6 Myths About Depression

Depression is an extremely complicated mental illness that is often misunderstood. To help you have a better understanding of what depression does and does not consist of, here are six myths explained.

Have you heard facts about depression that don’t seem quite right? In reality, there exist many myths and rumours about this complicated mental illness. Here are some common ones and the actual facts behind them.

1. Depression is Just Mental Weakness

This myth—and the accompanying stigma—is a significant reason why many individuals living with depression don’t seek the help and support that they need. In reality, depression is a complex mental disorder, not simply “weakness.” It affects a person physically, emotionally and mentally and often requires some level of professional support for recovery.

2. Depression is Not a “Real” Illness

This goes along with the idea that depression is just a sign of weakness. In actual fact, depression is a very real illness – it’s just one we won’t see physically as it primarily affects the brain.

3. You Will Need Antidepressants Forever

Some people might fear seeking treatment because of the antidepressant medication that a doctor might prescribe them. Not all individuals living with depression require antidepressant medication and those that do, sometimes only need it for a short period of time. Others may find relief from a change in routine, therapy, mindfulness techniques and even a change in diet.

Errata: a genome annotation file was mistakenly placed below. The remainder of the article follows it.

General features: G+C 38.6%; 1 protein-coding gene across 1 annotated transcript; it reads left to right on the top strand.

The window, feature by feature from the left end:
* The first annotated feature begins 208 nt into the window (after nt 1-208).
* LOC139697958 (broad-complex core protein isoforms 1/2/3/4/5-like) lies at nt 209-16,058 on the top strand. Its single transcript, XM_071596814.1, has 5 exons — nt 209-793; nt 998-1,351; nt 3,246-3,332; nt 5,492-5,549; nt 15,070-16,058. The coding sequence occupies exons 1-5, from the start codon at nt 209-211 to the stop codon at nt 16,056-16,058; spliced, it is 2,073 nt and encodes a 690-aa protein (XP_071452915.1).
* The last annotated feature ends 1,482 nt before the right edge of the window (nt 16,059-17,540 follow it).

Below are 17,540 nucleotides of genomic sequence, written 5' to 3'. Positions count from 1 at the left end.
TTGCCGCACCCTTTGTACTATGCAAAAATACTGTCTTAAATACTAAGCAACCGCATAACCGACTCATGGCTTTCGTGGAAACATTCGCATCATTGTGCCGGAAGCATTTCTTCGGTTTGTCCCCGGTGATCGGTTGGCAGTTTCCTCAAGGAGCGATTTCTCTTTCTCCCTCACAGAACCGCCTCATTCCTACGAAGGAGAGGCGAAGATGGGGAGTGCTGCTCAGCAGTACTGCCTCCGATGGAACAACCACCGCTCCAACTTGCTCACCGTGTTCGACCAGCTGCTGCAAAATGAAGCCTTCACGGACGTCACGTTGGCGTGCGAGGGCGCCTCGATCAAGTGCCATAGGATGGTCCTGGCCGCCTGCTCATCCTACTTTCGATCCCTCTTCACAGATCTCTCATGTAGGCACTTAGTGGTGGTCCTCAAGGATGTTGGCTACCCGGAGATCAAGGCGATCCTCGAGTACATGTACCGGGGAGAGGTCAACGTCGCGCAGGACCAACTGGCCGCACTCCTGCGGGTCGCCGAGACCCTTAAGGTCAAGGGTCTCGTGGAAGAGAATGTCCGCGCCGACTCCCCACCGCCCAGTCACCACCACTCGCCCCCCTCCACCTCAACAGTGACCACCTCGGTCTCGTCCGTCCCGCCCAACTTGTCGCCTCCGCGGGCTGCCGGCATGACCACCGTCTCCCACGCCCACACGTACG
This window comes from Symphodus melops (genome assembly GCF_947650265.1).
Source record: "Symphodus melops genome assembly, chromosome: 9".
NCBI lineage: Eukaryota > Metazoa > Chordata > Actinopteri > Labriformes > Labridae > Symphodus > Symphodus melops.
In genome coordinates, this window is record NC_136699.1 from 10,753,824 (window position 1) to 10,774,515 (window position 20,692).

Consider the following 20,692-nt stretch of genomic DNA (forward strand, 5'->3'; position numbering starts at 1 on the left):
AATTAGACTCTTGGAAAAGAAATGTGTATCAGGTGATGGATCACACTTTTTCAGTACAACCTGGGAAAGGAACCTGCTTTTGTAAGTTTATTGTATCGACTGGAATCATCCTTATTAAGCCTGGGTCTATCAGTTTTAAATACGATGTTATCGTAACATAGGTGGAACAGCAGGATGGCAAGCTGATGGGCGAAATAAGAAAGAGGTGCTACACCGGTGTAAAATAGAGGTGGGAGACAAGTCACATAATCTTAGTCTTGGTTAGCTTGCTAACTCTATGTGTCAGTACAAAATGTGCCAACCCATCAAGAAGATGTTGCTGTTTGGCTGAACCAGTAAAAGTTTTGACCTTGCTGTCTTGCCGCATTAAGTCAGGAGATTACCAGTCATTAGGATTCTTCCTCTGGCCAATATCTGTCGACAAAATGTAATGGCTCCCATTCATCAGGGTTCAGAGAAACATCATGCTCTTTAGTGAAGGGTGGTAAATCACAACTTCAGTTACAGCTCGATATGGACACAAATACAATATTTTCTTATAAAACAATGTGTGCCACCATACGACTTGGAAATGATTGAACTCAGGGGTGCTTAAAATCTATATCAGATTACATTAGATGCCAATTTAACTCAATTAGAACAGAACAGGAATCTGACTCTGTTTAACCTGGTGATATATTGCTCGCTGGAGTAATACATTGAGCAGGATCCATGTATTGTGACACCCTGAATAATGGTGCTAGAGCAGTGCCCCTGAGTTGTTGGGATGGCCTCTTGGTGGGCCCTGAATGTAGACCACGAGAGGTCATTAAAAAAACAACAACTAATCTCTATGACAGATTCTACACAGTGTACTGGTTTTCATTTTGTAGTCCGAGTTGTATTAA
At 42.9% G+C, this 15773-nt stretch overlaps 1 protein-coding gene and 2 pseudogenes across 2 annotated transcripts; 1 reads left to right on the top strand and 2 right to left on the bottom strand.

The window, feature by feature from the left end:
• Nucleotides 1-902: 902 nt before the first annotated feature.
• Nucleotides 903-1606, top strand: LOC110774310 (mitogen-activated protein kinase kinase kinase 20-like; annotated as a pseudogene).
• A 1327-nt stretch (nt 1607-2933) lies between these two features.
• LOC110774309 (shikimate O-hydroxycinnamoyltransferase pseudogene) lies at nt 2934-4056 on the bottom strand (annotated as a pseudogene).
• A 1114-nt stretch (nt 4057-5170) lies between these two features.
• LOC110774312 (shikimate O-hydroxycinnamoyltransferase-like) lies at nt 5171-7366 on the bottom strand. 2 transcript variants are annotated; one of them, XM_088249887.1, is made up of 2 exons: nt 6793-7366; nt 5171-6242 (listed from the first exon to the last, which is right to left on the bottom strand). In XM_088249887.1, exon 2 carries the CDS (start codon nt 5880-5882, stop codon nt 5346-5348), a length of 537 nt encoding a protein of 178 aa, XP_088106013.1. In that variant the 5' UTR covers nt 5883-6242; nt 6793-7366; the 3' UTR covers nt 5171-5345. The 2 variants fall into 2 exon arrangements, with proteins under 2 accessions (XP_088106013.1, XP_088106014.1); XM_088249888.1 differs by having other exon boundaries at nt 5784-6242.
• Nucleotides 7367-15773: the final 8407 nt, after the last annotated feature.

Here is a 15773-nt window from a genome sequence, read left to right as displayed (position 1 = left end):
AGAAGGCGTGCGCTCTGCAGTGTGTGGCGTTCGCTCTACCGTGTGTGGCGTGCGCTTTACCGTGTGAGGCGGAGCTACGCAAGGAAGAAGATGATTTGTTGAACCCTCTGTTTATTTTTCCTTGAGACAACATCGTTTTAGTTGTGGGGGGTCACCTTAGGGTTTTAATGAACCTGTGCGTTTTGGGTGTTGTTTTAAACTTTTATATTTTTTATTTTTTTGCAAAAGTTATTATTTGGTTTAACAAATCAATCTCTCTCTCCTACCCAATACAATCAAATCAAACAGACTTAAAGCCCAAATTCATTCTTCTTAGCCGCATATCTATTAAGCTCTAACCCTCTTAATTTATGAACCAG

4. Depression Inevitably Leads to Suicide

Not everyone who is depressed commits suicide. While an extremely tragic number of 41,149 suicides were recorded in America in 2013, over 25 million individuals are reported to be living with depression each year. There are options for treatment and it is important to seek support and assistance from a mental health professional.

5. If Your Parents Have Depression, You Will Get it Too

While genetics may play a part in someone acquiring a depression diagnosis, it isn’t completely hereditary. Psychologists estimate that, if someone in your family lives with depression, then it increases your likelihood of diagnosis by approximately 10-15%. Therefore it’s important to look out for signs and symptoms of depression in yourself and in family members, but a family history does not mean that you will definitely be diagnosed with it.

6. You Can’t Live a “Normal” Life With Depression

While depression may certainly be an ongoing factor in your life if you’re diagnosed with it, it doesn’t have to control it. In fact, with appropriate coping mechanisms many individuals living with depression succeed in school, careers and family life.